The Linux Page

Transform Gnome settings in Command Lines

Adjusting to your preference

When trying to setup the Ubuntu environment automatically by installing a package so it works as expected, I have to use the gsettings command. Only, in most cases, the posts you find online tell you to tweak such and such value and these are wrong about 50% of the time. (Or to be more correct, they changed over time and now those old posts give you the wrong answer each time).

In order to find out what you need to change, one way is to use the GUI to make the changes and compare the settings from before and after. Here are the steps to do exactly that:

1. Open the GUI preferences allowing you to make the changes

The Gnome preferences are numerous and most can't be accessed with the basic Ubuntu settings window. Actually, only a few are accessible.

The are two other tools you can use to tweak the settings:

(a) The Gnome Tweaks; in most cases this one is enough and it's still very easy to use

(b) the dconf tool; this GUI is somewhat similar to the Microsoft Windows Registry editor. Ugly and in many cases you really need to know what you doing. However, many times some extremely useful features are only accessible through this tool.

2. Setup the wrong value

At this stage, you want a value which is not what you want in the end. Probably the default if you can reset that to such, although which value shouldn't matter much as long it is not the one you actually want to have in the end.

P.S. keep the preferences opened, you'll need the window two more times.

3. Extract the settings with the wrong value

Now you are ready for the first settings extraction which goes like this:

gsettings list-recursively > a.txt

You can change the name of the file were you want to save the settings to anything you'd like, of course. Feel free to look at the contents with a text editor or the less (more?!) command.

4. Fix the Preferences

Now that we have a list of the wrong preferences, we can get ready to generate the list of the right preferences.

So go back to the preferences and do the fixes, i.e. set the preferences up the way you like them.

5. Extract the Good Preferences

Now that we have the GUI selection set to the right preferences, extract them again in a different file:

gsettings list-recursively > b.txt

Again, you can check this file with your favorite editor, but most importantly, let's move on to the next step.

6. Compare the Settings Changes

At this time we're ready to see what changed. Type the following:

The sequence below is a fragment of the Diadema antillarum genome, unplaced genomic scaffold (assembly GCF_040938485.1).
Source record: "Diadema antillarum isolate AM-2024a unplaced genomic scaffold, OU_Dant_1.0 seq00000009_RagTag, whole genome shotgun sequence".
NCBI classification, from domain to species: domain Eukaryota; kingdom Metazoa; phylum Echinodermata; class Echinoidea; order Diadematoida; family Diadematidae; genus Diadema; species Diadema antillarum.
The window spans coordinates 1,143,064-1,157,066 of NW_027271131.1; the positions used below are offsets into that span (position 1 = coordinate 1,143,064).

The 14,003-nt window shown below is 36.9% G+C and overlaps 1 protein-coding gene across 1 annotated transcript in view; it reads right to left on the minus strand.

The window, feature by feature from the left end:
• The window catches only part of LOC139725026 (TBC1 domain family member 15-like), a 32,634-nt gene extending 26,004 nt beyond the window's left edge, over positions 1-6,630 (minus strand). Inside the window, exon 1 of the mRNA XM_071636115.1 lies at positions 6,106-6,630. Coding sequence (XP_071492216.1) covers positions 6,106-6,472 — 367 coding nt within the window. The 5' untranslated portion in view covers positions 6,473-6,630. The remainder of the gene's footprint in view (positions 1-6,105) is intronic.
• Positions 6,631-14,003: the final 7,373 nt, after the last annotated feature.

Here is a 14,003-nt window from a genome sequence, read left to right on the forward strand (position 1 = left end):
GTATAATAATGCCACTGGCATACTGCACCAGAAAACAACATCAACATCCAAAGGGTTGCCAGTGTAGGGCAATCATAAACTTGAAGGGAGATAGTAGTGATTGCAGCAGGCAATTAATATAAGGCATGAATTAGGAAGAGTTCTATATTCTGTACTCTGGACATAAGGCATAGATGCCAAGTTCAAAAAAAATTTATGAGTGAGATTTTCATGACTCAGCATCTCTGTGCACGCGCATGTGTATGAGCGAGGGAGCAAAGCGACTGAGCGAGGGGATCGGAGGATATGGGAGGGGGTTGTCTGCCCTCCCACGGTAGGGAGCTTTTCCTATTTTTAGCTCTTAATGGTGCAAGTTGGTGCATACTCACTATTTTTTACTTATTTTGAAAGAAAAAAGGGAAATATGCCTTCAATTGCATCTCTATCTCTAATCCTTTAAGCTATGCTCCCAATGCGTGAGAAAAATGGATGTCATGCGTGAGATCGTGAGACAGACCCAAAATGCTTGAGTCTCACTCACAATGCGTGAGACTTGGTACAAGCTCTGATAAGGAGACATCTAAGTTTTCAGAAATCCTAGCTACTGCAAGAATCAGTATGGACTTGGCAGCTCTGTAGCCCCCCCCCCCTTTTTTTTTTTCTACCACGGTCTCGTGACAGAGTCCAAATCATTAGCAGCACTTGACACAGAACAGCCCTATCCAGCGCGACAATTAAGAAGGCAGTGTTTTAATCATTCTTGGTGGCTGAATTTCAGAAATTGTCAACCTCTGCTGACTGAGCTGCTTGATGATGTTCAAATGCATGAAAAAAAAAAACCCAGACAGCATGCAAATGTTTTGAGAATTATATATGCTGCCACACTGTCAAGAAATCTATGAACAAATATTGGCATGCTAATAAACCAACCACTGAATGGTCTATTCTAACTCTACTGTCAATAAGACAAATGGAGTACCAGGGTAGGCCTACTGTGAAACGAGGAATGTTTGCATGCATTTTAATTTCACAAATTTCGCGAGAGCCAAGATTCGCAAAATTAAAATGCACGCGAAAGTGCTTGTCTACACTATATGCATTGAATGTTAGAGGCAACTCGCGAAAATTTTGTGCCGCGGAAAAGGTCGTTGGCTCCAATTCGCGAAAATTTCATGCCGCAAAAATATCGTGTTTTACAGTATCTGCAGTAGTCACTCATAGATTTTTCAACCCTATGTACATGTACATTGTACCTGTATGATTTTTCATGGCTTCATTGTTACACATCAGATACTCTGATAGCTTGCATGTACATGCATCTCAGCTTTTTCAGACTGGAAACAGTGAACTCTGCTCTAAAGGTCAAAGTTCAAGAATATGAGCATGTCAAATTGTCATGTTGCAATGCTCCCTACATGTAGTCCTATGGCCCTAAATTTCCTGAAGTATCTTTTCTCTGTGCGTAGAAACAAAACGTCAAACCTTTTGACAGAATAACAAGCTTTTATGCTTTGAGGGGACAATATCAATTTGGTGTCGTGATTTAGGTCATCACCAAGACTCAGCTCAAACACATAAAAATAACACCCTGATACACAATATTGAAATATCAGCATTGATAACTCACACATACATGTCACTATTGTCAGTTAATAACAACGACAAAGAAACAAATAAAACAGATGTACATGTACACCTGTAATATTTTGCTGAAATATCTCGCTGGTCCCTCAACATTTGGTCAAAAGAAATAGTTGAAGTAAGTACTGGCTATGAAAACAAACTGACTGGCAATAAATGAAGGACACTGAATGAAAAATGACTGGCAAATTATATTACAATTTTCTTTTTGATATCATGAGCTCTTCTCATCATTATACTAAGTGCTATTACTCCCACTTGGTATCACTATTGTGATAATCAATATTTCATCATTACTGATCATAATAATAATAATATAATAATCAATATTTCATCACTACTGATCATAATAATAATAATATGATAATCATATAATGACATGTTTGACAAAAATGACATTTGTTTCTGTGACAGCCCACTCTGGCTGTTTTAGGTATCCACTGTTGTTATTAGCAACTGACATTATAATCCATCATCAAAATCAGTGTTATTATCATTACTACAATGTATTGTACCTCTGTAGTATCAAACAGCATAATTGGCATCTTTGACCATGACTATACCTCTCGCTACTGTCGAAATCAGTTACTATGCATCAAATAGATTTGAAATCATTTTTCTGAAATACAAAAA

diff a.txt b.txt

and the flag(s) that were modified by the preferences user interface will appear on your screen.

Here is an example when I was trying to turn off the suspend feature as the computer I'm running with is an embedded system which can never go to that mode:

$ diff a.txt b.txt
1394c1394
< org.gnome.settings-daemon.plugins.power sleep-inactive-ac-type 'suspend'
---
> org.gnome.settings-daemon.plugins.power sleep-inactive-ac-type 'nothing'

Now we see that the flag that needs to be updated is:

  • Schema: org.gnome.settings-deamon.plugins.power
  • Key: sleep-inactive-ac-type
  • Value: nothing

7. Set Preferences back to the wrong value(s)

Now to test that you can do it in your console, set the value back to what you consider the wrong value using the user interface as before.

Click on another tab and come back, make sure it changed as expected.

8. Set the New Value

From my example above, here is the command one can use to change a Gnome settings value:

gsettings set org.gnome.settings-daemon.plugins.power \
                                sleep-inactive-ac-type 'nothing'

I show the command on two lines to make it simpler to read but it can all be written on a single line.

9. Verify in the Preferences

Finally we can see that the value was changed in the preferences by going to another tab and coming back. This reads the new values from the Gnome settings and shows them.

Some interfaces may change automatically when you run the gsettings command, but that is not the case on Ubuntu 18.04 for the screensaver and suspend features. So it is likely not going to work for you either on that version of Ubuntu.

Assuming you see the change to the right value, you're done. You now have the command to use to forcibly change settings from your console (or a package .postinst script).

Last Note

All the settings I've seen to tweak Gnome worked in this way. I think there are a few others that are not setup in the gsettings (i.e. printer default settings). At this point, you're on your own for those.